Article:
Another almost imperceptible shift, as Echowatcher stiffened and a wariness clouded his expression. “That’s correct,” he said.

It was not hard to guess what might inspire such a reaction, on a battlefield where so many had lost so much. After making a curious mental note of the implication, Conlaeth disregarded it. “Well then I suppose congratulations are in order, aren’t they?” she grinned, leaning back indulgently in her seat as she held out her hands to encompass the office around them--her own dedicated space in Fort Marriner, and a satisfyingly tangible expression of the rank and authority she had so recently earned. “It seems the battle was a boon for each of us.”

--

Colosseum of the Faithful, Bloodstone Fen - 1329 AE

As Conlaeth stepped down from the chopper onto the warped stone platform, she could hear bits of debris crumble and detach from the edge, to plummet soundlessly to the ground miles below. She winced, then quickly wiped the expression away as she turned to toss the pilot a hasty salute and watch the chopper lift up and away again. Ahead of her, the platform led to a set of high stone doors which obscured much of the architecture beyond, though she could see the suggestions of a path spiraling up a sheer rock face to the main structure of the colosseum. Taken as a whole, it looked almost as if a massive hand had scooped the entire section of land out of the ground and hung it in the sky.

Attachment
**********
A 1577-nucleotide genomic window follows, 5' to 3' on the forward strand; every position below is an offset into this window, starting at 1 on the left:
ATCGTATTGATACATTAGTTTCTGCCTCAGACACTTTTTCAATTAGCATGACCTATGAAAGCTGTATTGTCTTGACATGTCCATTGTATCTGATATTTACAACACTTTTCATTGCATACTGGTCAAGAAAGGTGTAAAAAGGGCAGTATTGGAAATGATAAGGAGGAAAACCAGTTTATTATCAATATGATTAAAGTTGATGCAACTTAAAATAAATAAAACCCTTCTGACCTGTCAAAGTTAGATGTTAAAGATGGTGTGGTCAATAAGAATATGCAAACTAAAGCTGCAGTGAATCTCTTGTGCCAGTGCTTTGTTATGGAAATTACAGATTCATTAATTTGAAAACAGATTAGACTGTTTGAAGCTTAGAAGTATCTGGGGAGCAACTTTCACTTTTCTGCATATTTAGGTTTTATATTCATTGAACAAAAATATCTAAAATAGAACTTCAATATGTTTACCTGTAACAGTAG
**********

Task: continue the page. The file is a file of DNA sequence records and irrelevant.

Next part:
Canach was standing at the doors, studying them with a pensive frown. Leonard had already joined him as well, along with--to Conlaeth's surprise--Rytlock and Marjory. "Doing some sightseeing, Delaqua?" she called as she approached.

"Oh, sure," Marjory purred. "An ancient temple of human sacrifice miles up in the air? How could I miss it?"

Conlaeth grinned. "Did Rytlock give you the guild pitch on the way here?"